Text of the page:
Tuesday, October 12, 2010
Fast Felix jumps the Barbarian
I have a hard time believing today's report that Wade Phillips is keeping Marion Barber as the starting running back for the Dallas Cowboys over back up Felix Jones. It's not a matter of is this the right call or not -- on the surface it's not -- but rather the true issue is does this really matter?
The answer: No.
Marion Barber can be the "starting" running back in 2010, that's fine, just as long has he is the "starter" the same way that Julius Jones was the Cowboys "starting" running back in 2007. He can be on the first on the first play of the game. Good for him. But at the end of the day, it isn't a question who will receive the bulk of the carries.
In 2007... Julius Jones started games, but Marion Barber was the undoubted workhouse of that backfield on a 13-3 team. Barber was named the starter in 2008 and Julius made his way to Seattle as the Cowboys drafted the speedy Felix Jones as well as Tashard Choice to fill in the depth chart.
This season, it's Barber who is not producing at the necessary level. He isn't the same guy that iced the game at Washington in 2008. Many Cowboys fans will clamor to give all his touches to the younger backs, the Tennessee game at least illustrates what so many have known since Fast Felix busted out a 98-yard kick return touchdown in Week 2 of the 2008 season: this is the guy.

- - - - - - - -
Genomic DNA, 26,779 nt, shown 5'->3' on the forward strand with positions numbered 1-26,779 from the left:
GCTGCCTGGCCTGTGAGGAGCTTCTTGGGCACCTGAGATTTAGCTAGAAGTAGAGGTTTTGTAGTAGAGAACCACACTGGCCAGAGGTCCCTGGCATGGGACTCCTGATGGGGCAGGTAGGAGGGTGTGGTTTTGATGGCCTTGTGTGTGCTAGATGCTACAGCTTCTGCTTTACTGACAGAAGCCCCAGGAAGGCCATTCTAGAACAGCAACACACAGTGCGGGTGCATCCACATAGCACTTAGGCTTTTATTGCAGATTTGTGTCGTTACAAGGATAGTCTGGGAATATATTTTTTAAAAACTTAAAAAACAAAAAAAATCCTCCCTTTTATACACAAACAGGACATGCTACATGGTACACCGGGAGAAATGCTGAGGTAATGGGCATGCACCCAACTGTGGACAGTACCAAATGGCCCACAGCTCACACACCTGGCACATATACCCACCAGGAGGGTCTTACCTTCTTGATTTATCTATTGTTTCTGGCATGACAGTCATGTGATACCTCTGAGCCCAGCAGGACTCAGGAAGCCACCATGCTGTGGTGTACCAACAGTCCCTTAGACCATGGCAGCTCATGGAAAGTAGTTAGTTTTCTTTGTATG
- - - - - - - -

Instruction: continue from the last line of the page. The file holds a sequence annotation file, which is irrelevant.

Let Barber start the game, sure, no big deal. But when it matters, when the Cowboys need to actually move the ball, Tony Romo should put it in the belly of No. 28. And the Cowboys did just that on Sunday, albeit in a losing effort to the Titans (to no fault of Felix Jones, we should add).
Considering the 2003 Dallas Mavericks. Shawn Bradley was a "starter" for that team. He would go after the jump ball to start games (and sometimes even gain possession!), but Nick Van Exel was the guy who played a bulk of the minutes off the bench, twice as many minutes as Bradley during a playoff run to the Western Conference Finals.
Marion Barber can go after the jump ball just so long as Felix Jones handles the majority of the duties.
Wade Phillips is trying to be politically correct in his own locker room. Maybe he doesn't want to hurt MB3's feeling or maybe he just doesn't want to come right out and make the switch as he did when pressured into putting Barber in the starting role prior to the NFC Divisional Round loss to the Giants in January 2008. Whatever the reason, he's saying the right things, but as long as the plays called reflect a different attitude, that's all that truly matters.